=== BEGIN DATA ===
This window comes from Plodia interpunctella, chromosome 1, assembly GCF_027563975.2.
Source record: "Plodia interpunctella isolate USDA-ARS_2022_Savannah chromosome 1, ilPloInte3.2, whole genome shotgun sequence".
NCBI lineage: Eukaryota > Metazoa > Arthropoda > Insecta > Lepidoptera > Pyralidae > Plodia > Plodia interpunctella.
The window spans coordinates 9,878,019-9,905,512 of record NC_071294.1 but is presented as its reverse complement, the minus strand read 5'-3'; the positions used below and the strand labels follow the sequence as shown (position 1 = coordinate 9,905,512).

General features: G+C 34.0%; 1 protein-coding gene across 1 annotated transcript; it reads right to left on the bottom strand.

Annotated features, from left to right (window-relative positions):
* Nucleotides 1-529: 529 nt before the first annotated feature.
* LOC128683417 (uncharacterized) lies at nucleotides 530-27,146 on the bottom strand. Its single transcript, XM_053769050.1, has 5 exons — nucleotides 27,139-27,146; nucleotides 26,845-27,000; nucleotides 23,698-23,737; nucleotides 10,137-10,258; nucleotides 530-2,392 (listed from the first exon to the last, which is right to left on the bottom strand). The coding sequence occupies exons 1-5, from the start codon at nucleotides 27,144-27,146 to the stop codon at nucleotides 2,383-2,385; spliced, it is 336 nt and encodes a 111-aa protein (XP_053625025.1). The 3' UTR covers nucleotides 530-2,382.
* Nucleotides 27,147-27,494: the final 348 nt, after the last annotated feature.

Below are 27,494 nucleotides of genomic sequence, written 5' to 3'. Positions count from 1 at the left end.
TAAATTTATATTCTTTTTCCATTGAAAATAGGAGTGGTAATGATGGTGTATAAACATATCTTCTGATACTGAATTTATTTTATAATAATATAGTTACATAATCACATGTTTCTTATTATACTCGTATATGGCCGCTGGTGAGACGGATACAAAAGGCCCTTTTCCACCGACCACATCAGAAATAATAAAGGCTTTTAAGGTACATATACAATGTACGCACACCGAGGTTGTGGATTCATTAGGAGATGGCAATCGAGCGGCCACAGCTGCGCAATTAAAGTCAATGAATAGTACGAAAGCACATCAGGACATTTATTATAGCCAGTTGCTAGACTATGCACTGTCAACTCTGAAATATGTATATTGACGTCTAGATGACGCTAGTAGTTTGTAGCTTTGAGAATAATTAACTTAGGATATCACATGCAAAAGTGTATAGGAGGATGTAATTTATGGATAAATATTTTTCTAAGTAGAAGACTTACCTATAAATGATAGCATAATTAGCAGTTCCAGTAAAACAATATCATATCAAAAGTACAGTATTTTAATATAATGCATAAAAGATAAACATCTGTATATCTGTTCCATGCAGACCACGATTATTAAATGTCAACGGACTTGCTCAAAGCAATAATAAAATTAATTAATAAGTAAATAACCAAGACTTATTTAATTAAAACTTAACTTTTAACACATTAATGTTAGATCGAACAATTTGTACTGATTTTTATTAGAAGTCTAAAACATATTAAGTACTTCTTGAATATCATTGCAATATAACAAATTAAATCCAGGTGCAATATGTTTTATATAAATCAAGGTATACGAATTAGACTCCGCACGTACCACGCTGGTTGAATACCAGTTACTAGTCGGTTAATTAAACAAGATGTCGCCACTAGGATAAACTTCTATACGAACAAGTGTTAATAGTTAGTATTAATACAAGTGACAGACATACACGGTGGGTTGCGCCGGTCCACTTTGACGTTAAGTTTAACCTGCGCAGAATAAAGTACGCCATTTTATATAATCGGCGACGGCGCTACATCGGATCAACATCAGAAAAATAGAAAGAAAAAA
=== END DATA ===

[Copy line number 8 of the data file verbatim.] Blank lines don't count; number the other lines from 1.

* LOC128683417 (uncharacterized) lies at nucleotides 530-27,146 on the bottom strand. Its single transcript, XM_053769050.1, has 5 exons — nucleotides 27,139-27,146; nucleotides 26,845-27,000; nucleotides 23,698-23,737; nucleotides 10,137-10,258; nucleotides 530-2,392 (listed from the first exon to the last, which is right to left on the bottom strand). The coding sequence occupies exons 1-5, from the start codon at nucleotides 27,144-27,146 to the stop codon at nucleotides 2,383-2,385; spliced, it is 336 nt and encodes a 111-aa protein (XP_053625025.1). The 3' UTR covers nucleotides 530-2,382.